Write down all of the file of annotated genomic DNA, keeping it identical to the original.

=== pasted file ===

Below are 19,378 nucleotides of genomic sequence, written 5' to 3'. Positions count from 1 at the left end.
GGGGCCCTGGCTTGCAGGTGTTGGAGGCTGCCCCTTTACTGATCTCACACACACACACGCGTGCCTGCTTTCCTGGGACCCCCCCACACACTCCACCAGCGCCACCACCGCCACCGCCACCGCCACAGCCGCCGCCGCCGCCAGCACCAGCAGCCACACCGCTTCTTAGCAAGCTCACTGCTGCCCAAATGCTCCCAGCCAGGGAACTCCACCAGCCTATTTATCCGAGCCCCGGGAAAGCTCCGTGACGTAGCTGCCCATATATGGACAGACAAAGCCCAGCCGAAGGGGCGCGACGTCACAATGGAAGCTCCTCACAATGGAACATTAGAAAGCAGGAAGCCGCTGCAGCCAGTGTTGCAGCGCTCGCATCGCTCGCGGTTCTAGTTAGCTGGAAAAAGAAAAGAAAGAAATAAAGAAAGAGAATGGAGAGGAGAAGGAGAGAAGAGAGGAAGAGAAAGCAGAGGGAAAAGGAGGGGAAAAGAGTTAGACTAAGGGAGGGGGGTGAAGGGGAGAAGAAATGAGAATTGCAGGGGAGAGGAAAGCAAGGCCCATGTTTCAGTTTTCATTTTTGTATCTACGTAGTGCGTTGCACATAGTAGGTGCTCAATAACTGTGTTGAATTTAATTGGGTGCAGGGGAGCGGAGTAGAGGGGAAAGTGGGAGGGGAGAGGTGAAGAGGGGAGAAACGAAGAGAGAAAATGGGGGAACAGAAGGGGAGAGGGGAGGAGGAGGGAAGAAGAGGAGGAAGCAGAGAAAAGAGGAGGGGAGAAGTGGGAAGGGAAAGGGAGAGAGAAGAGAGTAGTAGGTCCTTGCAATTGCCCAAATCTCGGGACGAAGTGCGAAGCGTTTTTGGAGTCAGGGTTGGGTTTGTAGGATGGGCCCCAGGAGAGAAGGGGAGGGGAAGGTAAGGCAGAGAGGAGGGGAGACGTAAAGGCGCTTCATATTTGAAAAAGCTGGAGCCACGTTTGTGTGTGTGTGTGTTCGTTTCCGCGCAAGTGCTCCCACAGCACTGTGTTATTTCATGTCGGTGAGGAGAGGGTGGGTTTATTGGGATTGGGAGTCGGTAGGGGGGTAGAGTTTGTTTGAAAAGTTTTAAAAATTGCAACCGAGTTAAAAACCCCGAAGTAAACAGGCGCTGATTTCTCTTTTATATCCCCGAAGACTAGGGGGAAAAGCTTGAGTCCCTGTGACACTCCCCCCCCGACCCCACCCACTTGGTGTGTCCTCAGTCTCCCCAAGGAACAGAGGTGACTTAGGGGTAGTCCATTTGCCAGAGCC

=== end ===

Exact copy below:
Below are 19,378 nucleotides of genomic sequence, written 5' to 3'. Positions count from 1 at the left end.
GGGGCCCTGGCTTGCAGGTGTTGGAGGCTGCCCCTTTACTGATCTCACACACACACACGCGTGCCTGCTTTCCTGGGACCCCCCCACACACTCCACCAGCGCCACCACCGCCACCGCCACCGCCACAGCCGCCGCCGCCGCCAGCACCAGCAGCCACACCGCTTCTTAGCAAGCTCACTGCTGCCCAAATGCTCCCAGCCAGGGAACTCCACCAGCCTATTTATCCGAGCCCCGGGAAAGCTCCGTGACGTAGCTGCCCATATATGGACAGACAAAGCCCAGCCGAAGGGGCGCGACGTCACAATGGAAGCTCCTCACAATGGAACATTAGAAAGCAGGAAGCCGCTGCAGCCAGTGTTGCAGCGCTCGCATCGCTCGCGGTTCTAGTTAGCTGGAAAAAGAAAAGAAAGAAATAAAGAAAGAGAATGGAGAGGAGAAGGAGAGAAGAGAGGAAGAGAAAGCAGAGGGAAAAGGAGGGGAAAAGAGTTAGACTAAGGGAGGGGGGTGAAGGGGAGAAGAAATGAGAATTGCAGGGGAGAGGAAAGCAAGGCCCATGTTTCAGTTTTCATTTTTGTATCTACGTAGTGCGTTGCACATAGTAGGTGCTCAATAACTGTGTTGAATTTAATTGGGTGCAGGGGAGCGGAGTAGAGGGGAAAGTGGGAGGGGAGAGGTGAAGAGGGGAGAAACGAAGAGAGAAAATGGGGGAACAGAAGGGGAGAGGGGAGGAGGAGGGAAGAAGAGGAGGAAGCAGAGAAAAGAGGAGGGGAGAAGTGGGAAGGGAAAGGGAGAGAGAAGAGAGTAGTAGGTCCTTGCAATTGCCCAAATCTCGGGACGAAGTGCGAAGCGTTTTTGGAGTCAGGGTTGGGTTTGTAGGATGGGCCCCAGGAGAGAAGGGGAGGGGAAGGTAAGGCAGAGAGGAGGGGAGACGTAAAGGCGCTTCATATTTGAAAAAGCTGGAGCCACGTTTGTGTGTGTGTGTGTTCGTTTCCGCGCAAGTGCTCCCACAGCACTGTGTTATTTCATGTCGGTGAGGAGAGGGTGGGTTTATTGGGATTGGGAGTCGGTAGGGGGGTAGAGTTTGTTTGAAAAGTTTTAAAAATTGCAACCGAGTTAAAAACCCCGAAGTAAACAGGCGCTGATTTCTCTTTTATATCCCCGAAGACTAGGGGGAAAAGCTTGAGTCCCTGTGACACTCCCCCCCCGACCCCACCCACTTGGTGTGTCCTCAGTCTCCCCAAGGAACAGAGGTGACTTAGGGGTAGTCCATTTGCCAGAGCC